When Southern Cross University Arts student Hannah Rowles signed up for a Community Engagement Project, she experienced first-hand the impact her partnership with the Anti-Poverty Network QLD had on the local community.
Hannah is one of hundreds of Southern Cross University students teaming up with businesses and community organisations through liveideas.org.au to address community-identified needs through tangible projects.
“Last year we organised two successful Community Days in Logan, bringing service providers and support systems with people in need, and I have since joined Anti-Poverty Network QLD as a volunteer to plan more community events as they continue to grow,” Hannah said.
Having known what it’s like to face struggles after becoming a single mum at age 19 and trying to make ends meet while living beneath the poverty line, Hannah felt compelled to help those experiencing poverty in her region of Brisbane. As a cultural studies major, now aged 31, Hannah was thrilled when she found a match with the Anti-Poverty Network QLD on the Live Ideas online noticeboard.
The Community Day brought together migrant services, dental services, legal aid, Life Without Barriers, social workers who specialised in housing and homelessness, retail and fast food workers unions, a food bank and a community barbeque.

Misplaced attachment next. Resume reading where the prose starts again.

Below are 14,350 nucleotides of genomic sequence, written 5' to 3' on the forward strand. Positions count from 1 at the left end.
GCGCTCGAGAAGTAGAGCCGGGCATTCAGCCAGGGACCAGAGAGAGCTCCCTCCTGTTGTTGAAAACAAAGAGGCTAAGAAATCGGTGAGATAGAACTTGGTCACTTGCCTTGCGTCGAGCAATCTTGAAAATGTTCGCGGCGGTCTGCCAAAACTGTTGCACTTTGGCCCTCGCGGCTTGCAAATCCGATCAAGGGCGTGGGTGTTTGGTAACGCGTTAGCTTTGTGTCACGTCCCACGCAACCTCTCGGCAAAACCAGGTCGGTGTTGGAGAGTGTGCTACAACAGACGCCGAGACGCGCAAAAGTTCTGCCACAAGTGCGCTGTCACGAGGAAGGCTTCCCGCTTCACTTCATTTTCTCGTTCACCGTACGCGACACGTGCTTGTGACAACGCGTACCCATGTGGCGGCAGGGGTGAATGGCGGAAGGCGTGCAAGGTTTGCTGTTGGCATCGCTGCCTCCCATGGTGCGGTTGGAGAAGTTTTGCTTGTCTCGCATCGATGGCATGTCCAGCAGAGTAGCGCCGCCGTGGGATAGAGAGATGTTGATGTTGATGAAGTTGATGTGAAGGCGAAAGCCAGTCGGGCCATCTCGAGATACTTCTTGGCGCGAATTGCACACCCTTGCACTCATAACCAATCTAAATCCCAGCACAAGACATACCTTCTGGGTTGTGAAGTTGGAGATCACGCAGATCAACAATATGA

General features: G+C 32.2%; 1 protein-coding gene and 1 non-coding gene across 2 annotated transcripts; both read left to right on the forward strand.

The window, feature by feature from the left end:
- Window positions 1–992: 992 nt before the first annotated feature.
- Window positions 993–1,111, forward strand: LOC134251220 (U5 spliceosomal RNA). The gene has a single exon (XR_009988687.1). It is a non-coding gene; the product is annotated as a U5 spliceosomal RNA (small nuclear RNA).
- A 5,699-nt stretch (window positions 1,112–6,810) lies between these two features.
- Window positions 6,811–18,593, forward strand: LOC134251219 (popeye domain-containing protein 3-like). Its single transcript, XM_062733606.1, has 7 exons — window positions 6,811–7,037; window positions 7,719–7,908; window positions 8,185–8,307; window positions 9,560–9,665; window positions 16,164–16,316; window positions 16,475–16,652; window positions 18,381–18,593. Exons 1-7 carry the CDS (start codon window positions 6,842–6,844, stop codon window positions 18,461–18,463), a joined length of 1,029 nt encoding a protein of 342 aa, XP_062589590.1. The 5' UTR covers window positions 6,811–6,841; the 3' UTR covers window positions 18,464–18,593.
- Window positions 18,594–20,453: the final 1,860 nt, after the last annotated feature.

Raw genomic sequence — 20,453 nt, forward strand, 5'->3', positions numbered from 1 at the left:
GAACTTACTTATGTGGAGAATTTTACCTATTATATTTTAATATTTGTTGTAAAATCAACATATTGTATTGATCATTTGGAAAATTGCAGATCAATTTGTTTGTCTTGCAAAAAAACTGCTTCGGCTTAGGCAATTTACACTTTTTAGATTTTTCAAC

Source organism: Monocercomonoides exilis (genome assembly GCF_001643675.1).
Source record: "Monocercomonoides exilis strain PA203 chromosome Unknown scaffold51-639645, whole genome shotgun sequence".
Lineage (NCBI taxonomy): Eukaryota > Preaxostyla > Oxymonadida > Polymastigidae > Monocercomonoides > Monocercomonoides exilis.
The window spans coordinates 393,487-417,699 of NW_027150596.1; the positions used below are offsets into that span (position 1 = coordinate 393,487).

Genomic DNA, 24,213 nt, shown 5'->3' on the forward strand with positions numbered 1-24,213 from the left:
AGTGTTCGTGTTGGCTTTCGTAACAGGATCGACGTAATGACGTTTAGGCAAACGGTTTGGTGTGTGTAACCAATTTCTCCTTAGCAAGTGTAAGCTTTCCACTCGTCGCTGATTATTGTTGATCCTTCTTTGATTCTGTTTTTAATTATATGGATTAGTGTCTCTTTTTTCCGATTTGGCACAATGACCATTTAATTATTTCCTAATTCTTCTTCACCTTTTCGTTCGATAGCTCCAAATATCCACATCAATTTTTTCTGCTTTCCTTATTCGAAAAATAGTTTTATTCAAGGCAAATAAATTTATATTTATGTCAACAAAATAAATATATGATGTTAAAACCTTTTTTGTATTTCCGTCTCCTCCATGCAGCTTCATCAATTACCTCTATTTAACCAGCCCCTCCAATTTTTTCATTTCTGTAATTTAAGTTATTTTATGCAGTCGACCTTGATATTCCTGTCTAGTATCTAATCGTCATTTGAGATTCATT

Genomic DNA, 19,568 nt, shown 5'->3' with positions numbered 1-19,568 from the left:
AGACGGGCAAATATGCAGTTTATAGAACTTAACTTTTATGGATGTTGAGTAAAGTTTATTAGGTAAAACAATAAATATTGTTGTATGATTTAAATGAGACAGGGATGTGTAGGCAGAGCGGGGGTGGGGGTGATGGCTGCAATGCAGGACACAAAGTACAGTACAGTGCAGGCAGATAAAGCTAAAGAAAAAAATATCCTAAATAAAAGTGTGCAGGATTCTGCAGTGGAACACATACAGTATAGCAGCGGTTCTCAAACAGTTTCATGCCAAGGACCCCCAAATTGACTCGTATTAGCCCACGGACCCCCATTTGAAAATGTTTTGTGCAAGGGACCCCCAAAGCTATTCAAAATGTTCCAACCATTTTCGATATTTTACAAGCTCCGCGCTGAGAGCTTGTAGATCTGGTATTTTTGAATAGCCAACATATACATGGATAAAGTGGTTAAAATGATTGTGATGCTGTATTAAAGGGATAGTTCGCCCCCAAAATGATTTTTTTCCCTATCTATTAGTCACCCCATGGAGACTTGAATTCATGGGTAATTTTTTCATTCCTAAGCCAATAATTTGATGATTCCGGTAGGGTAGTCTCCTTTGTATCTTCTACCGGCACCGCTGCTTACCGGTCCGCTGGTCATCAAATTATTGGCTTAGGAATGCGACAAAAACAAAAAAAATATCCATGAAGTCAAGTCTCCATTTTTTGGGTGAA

The event warranted a mention in Parliament in 2018 from Senator Andrew Bartlett, who described the community day as providing opportunities for people experiencing hardship to connect with support, organised entirely by volunteers. Logan Council has also supported a raise to Newstart, and Ms Rowles is planning a third community day to be held in Inala.
Live Ideas Coordinator Dr Kristin den Exter said Southern Cross University founded the innovative Live Ideas platform in 2014 and is calling for more business and community partners to get on board with the successful initiative to collaborate with students on real-world projects to create community outcomes at liveideas.org.au
Networks and study transformed
While Hannah is planning to move into a Masters of Social Work following her undergraduate degree, her focus for now is wanting to help people doing it tough in the system.
“The Anti-Poverty Network has just grown so much and we’re going to continue to grow and make a difference and a lot of it is due to Southern Cross University and the Community Engagement Project unit and Live Ideas,” the 31-year-old said.
“Working with Anti-Poverty Network QLD was a non-stop learning experience where I got to see my classroom project blossom into a meaningful experience that made a real difference in the lives of 80 community members seeking guidance in a safe space.”
Live Ideas Coordinator Dr Kristin den Exter is inviting potential community and industry partners to submit projects that create win-win opportunities for students and organisations.
“Southern Cross University recognises the importance of providing real-world learning experiences for students that meet the needs of our communities. Partners are able to work with passionate students, with fresh skills, who are ready to make a difference,” she said.
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